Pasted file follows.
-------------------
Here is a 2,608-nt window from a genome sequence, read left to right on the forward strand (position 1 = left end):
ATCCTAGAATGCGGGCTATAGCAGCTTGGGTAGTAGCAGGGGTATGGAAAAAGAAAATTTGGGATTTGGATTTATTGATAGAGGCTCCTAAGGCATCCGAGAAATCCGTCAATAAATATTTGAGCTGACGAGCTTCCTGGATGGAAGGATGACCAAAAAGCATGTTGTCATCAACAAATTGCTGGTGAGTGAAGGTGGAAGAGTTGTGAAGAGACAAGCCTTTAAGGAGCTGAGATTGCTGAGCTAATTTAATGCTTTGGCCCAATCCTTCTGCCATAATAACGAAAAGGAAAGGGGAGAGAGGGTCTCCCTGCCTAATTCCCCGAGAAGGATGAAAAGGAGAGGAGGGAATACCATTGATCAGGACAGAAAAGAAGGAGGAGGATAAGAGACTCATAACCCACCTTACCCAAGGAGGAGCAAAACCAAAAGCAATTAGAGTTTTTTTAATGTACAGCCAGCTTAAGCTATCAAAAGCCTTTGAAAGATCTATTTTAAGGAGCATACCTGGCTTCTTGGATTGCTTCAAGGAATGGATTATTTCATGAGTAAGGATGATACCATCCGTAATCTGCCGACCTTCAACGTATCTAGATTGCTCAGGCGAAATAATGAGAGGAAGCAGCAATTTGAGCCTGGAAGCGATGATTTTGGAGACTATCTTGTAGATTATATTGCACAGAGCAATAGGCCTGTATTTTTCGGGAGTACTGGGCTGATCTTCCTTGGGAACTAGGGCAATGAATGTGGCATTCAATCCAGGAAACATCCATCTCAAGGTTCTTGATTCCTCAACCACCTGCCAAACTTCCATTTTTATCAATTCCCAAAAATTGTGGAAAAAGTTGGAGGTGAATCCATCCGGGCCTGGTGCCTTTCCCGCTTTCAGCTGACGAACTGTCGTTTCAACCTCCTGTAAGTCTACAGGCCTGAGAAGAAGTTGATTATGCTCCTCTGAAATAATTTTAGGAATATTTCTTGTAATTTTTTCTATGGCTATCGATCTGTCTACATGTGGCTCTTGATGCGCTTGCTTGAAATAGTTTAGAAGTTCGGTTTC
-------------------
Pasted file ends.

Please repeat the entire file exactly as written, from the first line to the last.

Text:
Here is a 2,608-nt window from a genome sequence, read left to right on the forward strand (position 1 = left end):
ATCCTAGAATGCGGGCTATAGCAGCTTGGGTAGTAGCAGGGGTATGGAAAAAGAAAATTTGGGATTTGGATTTATTGATAGAGGCTCCTAAGGCATCCGAGAAATCCGTCAATAAATATTTGAGCTGACGAGCTTCCTGGATGGAAGGATGACCAAAAAGCATGTTGTCATCAACAAATTGCTGGTGAGTGAAGGTGGAAGAGTTGTGAAGAGACAAGCCTTTAAGGAGCTGAGATTGCTGAGCTAATTTAATGCTTTGGCCCAATCCTTCTGCCATAATAACGAAAAGGAAAGGGGAGAGAGGGTCTCCCTGCCTAATTCCCCGAGAAGGATGAAAAGGAGAGGAGGGAATACCATTGATCAGGACAGAAAAGAAGGAGGAGGATAAGAGACTCATAACCCACCTTACCCAAGGAGGAGCAAAACCAAAAGCAATTAGAGTTTTTTTAATGTACAGCCAGCTTAAGCTATCAAAAGCCTTTGAAAGATCTATTTTAAGGAGCATACCTGGCTTCTTGGATTGCTTCAAGGAATGGATTATTTCATGAGTAAGGATGATACCATCCGTAATCTGCCGACCTTCAACGTATCTAGATTGCTCAGGCGAAATAATGAGAGGAAGCAGCAATTTGAGCCTGGAAGCGATGATTTTGGAGACTATCTTGTAGATTATATTGCACAGAGCAATAGGCCTGTATTTTTCGGGAGTACTGGGCTGATCTTCCTTGGGAACTAGGGCAATGAATGTGGCATTCAATCCAGGAAACATCCATCTCAAGGTTCTTGATTCCTCAACCACCTGCCAAACTTCCATTTTTATCAATTCCCAAAAATTGTGGAAAAAGTTGGAGGTGAATCCATCCGGGCCTGGTGCCTTTCCCGCTTTCAGCTGACGAACTGTCGTTTCAACCTCCTGTAAGTCTACAGGCCTGAGAAGAAGTTGATTATGCTCCTCTGAAATAATTTTAGGAATATTTCTTGTAATTTTTTCTATGGCTATCGATCTGTCTACATGTGGCTCTTGATGCGCTTGCTTGAAATAGTTTAGAAGTTCGGTTTC